Pitcairn Islands Study Center, 1 Angwin Avenue, Angwin, California USA 94508
Herbert Ford - firstname.lastname@example.org - 707-965-6625 - 707-965-2047
JANUARY 23 IS "BOUNTY DAY" ON REMOTE PITCAIRN, AN ISLAND SEEKING TOURISTS
Pitcairn Island, South Pacific Ocean----- As the 47 people on remote Pitcairn Island in the South Pacific Ocean prepare to celebrate the 222nd anniversary of the burning of the famous “Mutiny on the Bounty”ship H.M.S. Bounty on January 23, they are sending a far different message to the world than did their mutinous sailor-ancestors who hid themselves away from British justice on the island in 1790.
“Bounty Day,” January 23 each year, is an official holiday on Pitcairn Island. It is the occasion for day-long festivities, sometimes including boat races, and always including an evening burning of a miniature replica of H.M.S. Bounty on the waters just offshore in what is known as Bounty Bay.
Whereas the sailors of the Bounty, who had mutinied against Captain William Bligh in 1789, had gotten as far away from the world as they could when they hid out on Pitcairn, today’s Pitcairners are calling as loudly as they can to the world to “Please come visit us!”
Given that the relative large number of ships that used to call at Pitcairn - ships on which the islanders could sell produce and island-made crafts and curios - has dwindled to very few, the Pitcairners are now turning to tourism to boost their flagging economy.
The islanders are counting on the world-wide fame of the mutiny story; an island that is now replete with relics of the ship Bounty and the mutineers; relics of other vessels that went shipwrecked near Pitcairn; and the Pitcairners oft-noted warm friendship to bring visitors. Those visitors will pay for board-and-room as they stay in island homes and as they purchase unique island crafts, produce and Pitcairn’s exceptionally unusually pure honey.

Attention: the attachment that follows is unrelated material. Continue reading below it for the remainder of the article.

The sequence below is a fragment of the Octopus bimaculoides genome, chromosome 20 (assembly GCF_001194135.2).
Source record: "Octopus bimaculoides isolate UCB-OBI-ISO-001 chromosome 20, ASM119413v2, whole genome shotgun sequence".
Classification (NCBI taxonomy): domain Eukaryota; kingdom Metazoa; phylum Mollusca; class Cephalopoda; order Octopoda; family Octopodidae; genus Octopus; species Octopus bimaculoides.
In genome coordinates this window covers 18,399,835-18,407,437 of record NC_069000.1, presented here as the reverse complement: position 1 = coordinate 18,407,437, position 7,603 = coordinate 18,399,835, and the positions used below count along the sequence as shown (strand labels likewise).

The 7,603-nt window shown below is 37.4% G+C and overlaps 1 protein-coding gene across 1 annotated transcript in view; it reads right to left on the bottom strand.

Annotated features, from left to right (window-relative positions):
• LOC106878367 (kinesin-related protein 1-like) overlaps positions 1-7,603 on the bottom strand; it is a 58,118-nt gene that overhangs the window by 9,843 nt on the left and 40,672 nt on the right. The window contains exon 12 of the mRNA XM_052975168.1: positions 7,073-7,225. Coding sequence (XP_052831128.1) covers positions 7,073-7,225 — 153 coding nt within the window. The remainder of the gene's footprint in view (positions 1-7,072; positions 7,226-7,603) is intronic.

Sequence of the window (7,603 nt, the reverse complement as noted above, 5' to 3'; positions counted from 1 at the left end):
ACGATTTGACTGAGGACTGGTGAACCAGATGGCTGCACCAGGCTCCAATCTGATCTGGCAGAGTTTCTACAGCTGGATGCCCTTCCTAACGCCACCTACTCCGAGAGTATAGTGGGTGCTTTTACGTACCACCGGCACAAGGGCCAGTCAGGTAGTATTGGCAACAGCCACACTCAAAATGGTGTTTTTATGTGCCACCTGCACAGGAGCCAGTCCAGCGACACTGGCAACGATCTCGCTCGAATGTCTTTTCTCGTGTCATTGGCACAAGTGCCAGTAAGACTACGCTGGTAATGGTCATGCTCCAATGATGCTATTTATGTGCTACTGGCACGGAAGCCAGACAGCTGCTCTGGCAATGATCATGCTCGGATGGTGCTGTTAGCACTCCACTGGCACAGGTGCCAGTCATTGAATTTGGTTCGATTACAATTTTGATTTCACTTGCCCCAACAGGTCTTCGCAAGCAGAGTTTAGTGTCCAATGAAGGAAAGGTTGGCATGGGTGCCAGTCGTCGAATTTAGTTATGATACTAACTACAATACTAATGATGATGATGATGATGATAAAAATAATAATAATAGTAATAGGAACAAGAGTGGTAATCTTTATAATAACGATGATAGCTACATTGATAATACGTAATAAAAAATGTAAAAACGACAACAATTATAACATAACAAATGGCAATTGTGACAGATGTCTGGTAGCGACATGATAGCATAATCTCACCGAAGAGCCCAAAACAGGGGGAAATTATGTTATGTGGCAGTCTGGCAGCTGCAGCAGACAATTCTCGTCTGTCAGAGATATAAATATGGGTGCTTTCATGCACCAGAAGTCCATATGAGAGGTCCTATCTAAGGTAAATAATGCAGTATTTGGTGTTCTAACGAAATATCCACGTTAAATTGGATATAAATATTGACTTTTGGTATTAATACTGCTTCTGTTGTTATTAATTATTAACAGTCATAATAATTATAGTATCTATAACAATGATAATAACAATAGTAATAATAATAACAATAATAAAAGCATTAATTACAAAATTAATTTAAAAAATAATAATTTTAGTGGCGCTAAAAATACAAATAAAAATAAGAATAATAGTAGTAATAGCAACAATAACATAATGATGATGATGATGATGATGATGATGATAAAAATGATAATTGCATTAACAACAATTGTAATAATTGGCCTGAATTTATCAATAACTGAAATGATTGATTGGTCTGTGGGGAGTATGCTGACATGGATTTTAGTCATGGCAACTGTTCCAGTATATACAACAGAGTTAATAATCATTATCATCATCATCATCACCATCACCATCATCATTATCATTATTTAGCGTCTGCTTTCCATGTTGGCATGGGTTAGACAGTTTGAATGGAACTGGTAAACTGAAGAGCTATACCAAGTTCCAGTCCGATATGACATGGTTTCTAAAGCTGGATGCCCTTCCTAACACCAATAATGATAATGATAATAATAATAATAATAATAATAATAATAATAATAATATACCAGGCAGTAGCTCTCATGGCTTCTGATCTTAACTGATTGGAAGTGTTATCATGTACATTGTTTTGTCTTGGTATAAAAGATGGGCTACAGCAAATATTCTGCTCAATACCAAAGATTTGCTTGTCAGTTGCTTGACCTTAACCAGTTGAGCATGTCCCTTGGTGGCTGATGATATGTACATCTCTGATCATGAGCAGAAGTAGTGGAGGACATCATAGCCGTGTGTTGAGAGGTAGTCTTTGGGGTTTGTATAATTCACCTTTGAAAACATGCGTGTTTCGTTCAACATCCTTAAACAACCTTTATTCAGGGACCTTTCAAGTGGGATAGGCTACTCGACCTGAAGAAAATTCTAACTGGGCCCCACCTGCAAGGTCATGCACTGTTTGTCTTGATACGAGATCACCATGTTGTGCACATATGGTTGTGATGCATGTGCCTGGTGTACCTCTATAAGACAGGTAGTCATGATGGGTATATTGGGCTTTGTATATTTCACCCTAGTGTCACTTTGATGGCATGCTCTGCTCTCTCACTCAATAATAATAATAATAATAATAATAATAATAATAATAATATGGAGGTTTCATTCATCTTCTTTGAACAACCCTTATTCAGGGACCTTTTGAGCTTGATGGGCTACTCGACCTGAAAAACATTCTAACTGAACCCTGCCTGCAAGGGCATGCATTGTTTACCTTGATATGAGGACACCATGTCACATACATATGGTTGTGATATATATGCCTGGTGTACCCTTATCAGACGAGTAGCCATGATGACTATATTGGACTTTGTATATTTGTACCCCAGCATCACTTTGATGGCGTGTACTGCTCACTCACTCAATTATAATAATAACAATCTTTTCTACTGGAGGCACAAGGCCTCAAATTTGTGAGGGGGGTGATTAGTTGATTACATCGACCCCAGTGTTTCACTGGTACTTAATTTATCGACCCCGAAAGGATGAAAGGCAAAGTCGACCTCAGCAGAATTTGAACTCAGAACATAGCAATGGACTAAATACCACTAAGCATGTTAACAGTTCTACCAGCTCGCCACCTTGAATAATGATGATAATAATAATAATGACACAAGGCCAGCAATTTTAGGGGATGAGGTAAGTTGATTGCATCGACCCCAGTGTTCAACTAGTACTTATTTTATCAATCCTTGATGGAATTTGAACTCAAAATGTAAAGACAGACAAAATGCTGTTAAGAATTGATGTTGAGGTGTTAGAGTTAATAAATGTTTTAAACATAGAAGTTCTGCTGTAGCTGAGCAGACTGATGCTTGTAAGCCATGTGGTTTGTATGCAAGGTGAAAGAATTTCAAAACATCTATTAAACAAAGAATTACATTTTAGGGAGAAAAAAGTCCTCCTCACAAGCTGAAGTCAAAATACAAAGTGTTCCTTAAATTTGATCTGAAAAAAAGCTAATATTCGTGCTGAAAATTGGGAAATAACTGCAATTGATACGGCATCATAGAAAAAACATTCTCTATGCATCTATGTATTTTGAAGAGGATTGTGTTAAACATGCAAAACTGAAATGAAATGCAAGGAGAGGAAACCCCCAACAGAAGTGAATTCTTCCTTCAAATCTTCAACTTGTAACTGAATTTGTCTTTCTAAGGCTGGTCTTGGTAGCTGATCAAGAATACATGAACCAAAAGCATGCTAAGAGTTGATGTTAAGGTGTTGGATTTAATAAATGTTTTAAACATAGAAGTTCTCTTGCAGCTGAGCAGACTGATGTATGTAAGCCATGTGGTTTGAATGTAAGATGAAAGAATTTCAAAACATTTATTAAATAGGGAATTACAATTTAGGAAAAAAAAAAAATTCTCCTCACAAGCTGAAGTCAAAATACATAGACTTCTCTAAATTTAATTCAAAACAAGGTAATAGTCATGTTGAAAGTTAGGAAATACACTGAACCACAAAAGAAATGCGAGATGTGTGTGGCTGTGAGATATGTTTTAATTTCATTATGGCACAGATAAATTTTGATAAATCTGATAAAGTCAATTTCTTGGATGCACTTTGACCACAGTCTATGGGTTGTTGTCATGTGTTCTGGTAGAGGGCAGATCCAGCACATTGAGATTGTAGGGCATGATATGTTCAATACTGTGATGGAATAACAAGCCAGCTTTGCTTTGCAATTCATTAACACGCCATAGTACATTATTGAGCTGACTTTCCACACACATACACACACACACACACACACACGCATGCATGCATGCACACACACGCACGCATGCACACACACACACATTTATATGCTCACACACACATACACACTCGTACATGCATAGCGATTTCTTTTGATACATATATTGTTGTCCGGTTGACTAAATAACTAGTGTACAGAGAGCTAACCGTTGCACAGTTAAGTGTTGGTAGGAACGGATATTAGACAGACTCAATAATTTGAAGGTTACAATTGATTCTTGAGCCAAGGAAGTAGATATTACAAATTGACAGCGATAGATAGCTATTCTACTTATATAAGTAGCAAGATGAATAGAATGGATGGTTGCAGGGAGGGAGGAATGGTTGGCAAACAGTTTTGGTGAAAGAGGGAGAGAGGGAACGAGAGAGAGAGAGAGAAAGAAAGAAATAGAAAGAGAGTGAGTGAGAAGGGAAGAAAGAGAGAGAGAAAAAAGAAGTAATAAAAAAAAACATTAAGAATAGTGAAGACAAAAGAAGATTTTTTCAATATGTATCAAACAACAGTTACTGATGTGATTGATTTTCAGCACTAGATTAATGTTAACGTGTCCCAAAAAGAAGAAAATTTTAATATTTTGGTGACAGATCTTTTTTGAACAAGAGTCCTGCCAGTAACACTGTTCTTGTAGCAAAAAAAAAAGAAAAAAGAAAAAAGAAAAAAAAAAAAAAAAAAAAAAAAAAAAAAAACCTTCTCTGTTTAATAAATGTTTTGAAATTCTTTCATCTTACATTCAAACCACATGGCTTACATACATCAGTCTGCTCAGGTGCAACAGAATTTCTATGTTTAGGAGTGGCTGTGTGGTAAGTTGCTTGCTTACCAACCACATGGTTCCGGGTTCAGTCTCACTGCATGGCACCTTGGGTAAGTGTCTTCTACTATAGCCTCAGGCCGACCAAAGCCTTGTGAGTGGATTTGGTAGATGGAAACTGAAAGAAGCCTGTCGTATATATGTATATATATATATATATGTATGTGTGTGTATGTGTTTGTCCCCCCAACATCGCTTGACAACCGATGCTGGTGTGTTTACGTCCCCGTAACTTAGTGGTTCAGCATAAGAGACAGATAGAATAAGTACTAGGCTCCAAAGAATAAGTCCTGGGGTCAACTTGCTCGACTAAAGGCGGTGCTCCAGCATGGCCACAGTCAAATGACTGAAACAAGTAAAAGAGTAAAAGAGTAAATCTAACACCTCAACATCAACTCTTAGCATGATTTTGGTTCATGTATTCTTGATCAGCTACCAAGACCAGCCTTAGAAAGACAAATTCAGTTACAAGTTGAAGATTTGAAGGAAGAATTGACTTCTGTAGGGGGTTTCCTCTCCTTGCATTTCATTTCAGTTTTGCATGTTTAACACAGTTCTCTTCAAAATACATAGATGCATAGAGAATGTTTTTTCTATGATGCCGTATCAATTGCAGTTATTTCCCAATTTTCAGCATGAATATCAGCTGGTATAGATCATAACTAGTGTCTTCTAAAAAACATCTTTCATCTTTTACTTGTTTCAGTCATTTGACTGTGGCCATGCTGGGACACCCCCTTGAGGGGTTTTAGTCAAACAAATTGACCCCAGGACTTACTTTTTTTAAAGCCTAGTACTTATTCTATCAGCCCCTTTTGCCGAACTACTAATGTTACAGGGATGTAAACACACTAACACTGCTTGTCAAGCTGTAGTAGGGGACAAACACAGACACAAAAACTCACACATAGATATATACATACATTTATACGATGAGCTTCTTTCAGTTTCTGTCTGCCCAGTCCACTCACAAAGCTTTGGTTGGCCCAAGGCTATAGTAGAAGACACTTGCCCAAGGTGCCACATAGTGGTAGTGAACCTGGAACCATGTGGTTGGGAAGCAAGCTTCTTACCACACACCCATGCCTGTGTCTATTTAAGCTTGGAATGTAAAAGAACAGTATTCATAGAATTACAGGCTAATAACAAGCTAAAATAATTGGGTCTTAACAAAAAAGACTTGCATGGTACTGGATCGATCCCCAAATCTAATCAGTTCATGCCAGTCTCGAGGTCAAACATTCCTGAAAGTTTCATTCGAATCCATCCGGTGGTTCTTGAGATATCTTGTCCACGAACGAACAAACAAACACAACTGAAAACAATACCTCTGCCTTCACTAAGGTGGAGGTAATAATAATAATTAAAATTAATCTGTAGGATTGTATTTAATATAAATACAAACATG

Those pushing Pitcairn tourism point out that scheduled shipping to the island is now available from Mangareva in the Gambier Islands, along with a growing number of charter ship services making access to the island easy. Mangareva has airline service from Tahiti.
Modern public accommodations on Pitcairn have been built for those who do not wish to stay in private homes, and there is even an island café which serves tasty South Seas foods.
Pitcairn tourism officials cite “great fishing,” quad bike tours, snorkeling, hiking and bird-watching among numerous other “fun spots” in a Pitcairn vacation package.
Information about Pitcairn Island tourism may be found at pitcairntourism.pn.
Pitcairn Islands Study Center, 1 Angwin
Ave., Angwin, CA, USA. Herbert Ford, 707-965-6625, 707-965-2047, Fax: 707-965-6504,
Email: email@example.com, Website: http://library.puc.edu/pitcairn